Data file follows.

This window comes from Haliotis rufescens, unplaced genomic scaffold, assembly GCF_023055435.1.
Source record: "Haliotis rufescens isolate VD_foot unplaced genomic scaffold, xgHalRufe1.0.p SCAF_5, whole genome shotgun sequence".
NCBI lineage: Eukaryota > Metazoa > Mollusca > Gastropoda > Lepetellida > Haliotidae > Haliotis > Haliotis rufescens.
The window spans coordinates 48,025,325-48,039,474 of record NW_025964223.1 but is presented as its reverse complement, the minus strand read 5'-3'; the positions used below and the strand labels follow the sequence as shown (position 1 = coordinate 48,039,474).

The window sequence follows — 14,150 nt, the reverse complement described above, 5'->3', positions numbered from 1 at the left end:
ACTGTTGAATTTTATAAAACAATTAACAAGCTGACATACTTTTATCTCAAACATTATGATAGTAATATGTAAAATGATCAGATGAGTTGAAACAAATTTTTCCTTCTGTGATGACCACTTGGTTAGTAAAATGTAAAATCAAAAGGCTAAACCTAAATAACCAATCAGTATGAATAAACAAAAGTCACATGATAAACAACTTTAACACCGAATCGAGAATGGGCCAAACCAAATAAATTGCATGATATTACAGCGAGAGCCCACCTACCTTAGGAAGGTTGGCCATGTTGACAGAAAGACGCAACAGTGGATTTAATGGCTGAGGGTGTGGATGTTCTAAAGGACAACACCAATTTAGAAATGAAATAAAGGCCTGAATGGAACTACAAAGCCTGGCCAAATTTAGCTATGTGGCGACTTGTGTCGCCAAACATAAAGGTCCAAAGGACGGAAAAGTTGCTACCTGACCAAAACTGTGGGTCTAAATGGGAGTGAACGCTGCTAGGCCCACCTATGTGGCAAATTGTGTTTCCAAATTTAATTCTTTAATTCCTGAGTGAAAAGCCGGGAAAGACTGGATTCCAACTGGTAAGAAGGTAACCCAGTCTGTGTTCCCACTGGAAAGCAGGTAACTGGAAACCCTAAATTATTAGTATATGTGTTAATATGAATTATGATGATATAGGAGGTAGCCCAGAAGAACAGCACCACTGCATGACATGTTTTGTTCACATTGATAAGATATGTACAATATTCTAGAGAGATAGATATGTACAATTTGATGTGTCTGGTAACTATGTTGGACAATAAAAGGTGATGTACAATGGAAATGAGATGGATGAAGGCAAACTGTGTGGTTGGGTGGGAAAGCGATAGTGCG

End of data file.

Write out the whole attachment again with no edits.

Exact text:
This window comes from Haliotis rufescens, unplaced genomic scaffold, assembly GCF_023055435.1.
Source record: "Haliotis rufescens isolate VD_foot unplaced genomic scaffold, xgHalRufe1.0.p SCAF_5, whole genome shotgun sequence".
NCBI lineage: Eukaryota > Metazoa > Mollusca > Gastropoda > Lepetellida > Haliotidae > Haliotis > Haliotis rufescens.
The window spans coordinates 48,025,325-48,039,474 of record NW_025964223.1 but is presented as its reverse complement, the minus strand read 5'-3'; the positions used below and the strand labels follow the sequence as shown (position 1 = coordinate 48,039,474).

The window sequence follows — 14,150 nt, the reverse complement described above, 5'->3', positions numbered from 1 at the left end:
ACTGTTGAATTTTATAAAACAATTAACAAGCTGACATACTTTTATCTCAAACATTATGATAGTAATATGTAAAATGATCAGATGAGTTGAAACAAATTTTTCCTTCTGTGATGACCACTTGGTTAGTAAAATGTAAAATCAAAAGGCTAAACCTAAATAACCAATCAGTATGAATAAACAAAAGTCACATGATAAACAACTTTAACACCGAATCGAGAATGGGCCAAACCAAATAAATTGCATGATATTACAGCGAGAGCCCACCTACCTTAGGAAGGTTGGCCATGTTGACAGAAAGACGCAACAGTGGATTTAATGGCTGAGGGTGTGGATGTTCTAAAGGACAACACCAATTTAGAAATGAAATAAAGGCCTGAATGGAACTACAAAGCCTGGCCAAATTTAGCTATGTGGCGACTTGTGTCGCCAAACATAAAGGTCCAAAGGACGGAAAAGTTGCTACCTGACCAAAACTGTGGGTCTAAATGGGAGTGAACGCTGCTAGGCCCACCTATGTGGCAAATTGTGTTTCCAAATTTAATTCTTTAATTCCTGAGTGAAAAGCCGGGAAAGACTGGATTCCAACTGGTAAGAAGGTAACCCAGTCTGTGTTCCCACTGGAAAGCAGGTAACTGGAAACCCTAAATTATTAGTATATGTGTTAATATGAATTATGATGATATAGGAGGTAGCCCAGAAGAACAGCACCACTGCATGACATGTTTTGTTCACATTGATAAGATATGTACAATATTCTAGAGAGATAGATATGTACAATTTGATGTGTCTGGTAACTATGTTGGACAATAAAAGGTGATGTACAATGGAAATGAGATGGATGAAGGCAAACTGTGTGGTTGGGTGGGAAAGCGATAGTGCG